Falling down the stairs yesterday was one too. I thought only the old and infirmed did that - I was shocked I did that. I know I walked too much, but chasing Myrtle on the beach with crutches isn't practical. It was a reminder I'm mortal and that when you fall you get back up.
Family day at Witty's Lagoon
In the past three months and few days I've cried more than Myrtle, reevaluated what has real value, prayed more faithfully, hugged tighter and say "I love you" more. Which reminds me, I love you. Aside from my love for you, what does this all mean to survive cancer? For starters, many have and had worse cancers and treatments, I'm very, very, very lucky and am very aware how lucky I am. For me to survive cancer is to not live like I'm dying, rather to live like I'm alive. Hold no grudges, be open to friendships and pursue my interests and dreams so my daughter can feel at ease to pursue hers.

Friday, June 3, 2011

Looking Great (Considering)

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This afternoon I've been reflecting upon a conversation I had with Brian Holmes who is the VP of Operations for Foster Health. On an earlier blog post I mentioned about the inexpensive organic produce I get delivered, Foster Health has since bought that company and for those interested their website is here. Anyways, it's been a few weeks since I've seen Brian and so it was nice to hear him comment today that I'm looking "great" (maybe he meant great 'considering'). 

Two months ago I went to Foster Health for my first time to see their nutritionist. Since then I adjusted what I eat and unlike a diet I haven't gone hungry and weak. Rather, without counting calories or going hungry I have lost twenty pounds of fat and feel stronger. This is all without exercising (though that was suggested). 

Of course my goal is not weight loss, rather it is giant cancer tumor cell loss. I've gone from not driving at all to driving a little more often. From needing help putting my pants on to putting them on by myself (like a big boy!). From having Faith literally grabbing my leg to lift it up on to the recliner, couch, bed or into the car, to me doing the lifting and now my leg is doing the lifting on it own!

One of the best things, which I have mentioned before, is there has been a lift of a brain fog. My thoughts are clearer. I am able to read and write more and beat most people at Scrabble. However, my grammar and editing skills still could use some tweaking. But I digress.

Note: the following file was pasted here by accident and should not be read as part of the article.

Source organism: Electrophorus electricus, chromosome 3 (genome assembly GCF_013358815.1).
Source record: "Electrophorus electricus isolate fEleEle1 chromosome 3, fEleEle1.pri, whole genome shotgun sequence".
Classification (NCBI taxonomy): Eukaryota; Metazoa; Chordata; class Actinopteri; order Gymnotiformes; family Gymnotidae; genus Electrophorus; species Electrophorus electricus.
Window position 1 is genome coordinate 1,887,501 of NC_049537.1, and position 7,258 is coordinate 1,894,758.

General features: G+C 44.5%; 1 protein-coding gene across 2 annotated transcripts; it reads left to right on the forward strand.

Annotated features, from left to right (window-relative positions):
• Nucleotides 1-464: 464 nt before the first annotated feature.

So in two months I have lost twenty pounds, felt stronger and am more mentally alert. The real amazing part is that I'm in the midst of radiation treatment. Radiation isn't for the weak, wimps need not apply. We're talking side effects such as nausea, vomiting, diarrhea, bladder and rectal irritation, and low, low, low energy. With one more appointment I will be half way done and the only things from that list I have felt is nausea once and low energy. 

Though I do sleep 10-12 hours and nap or rest, I feel great (considering). My mom has noticed not too long ago that I have more colour and has commented that I "sure get around", which I trust she is referring my family outings. Today for our "after radiation family outing" we basked in the sunshine at Beacon Hill Park. 
Enjoying the water park part. Well I was, Myrtle might learn to love it.
This week my family doctor said plasmacytoma is something that "can just lurk there and pop up years later." My oncologist on Wednesday had similar words but was more optimistic by saying it's "50/50 that you can beat this, some people on this very island are walking around cured." Taking control of my health as I beat this cancer to it's death allows me to reassess what I am capable of and what I am grateful for.


So thank you Brian for saying I look great (considering?). Not many do during the middle of their cancer treatment; I feel very blessed. It might be true what "they" say, "You are what you eat" because I eat healthy and feel it (considering). Of course radiation has an accumulative affect and my well being could take a nose dive; however I am confident that I am better off eating this way, praying and being prayed for.


Brian, you don't look too bad either.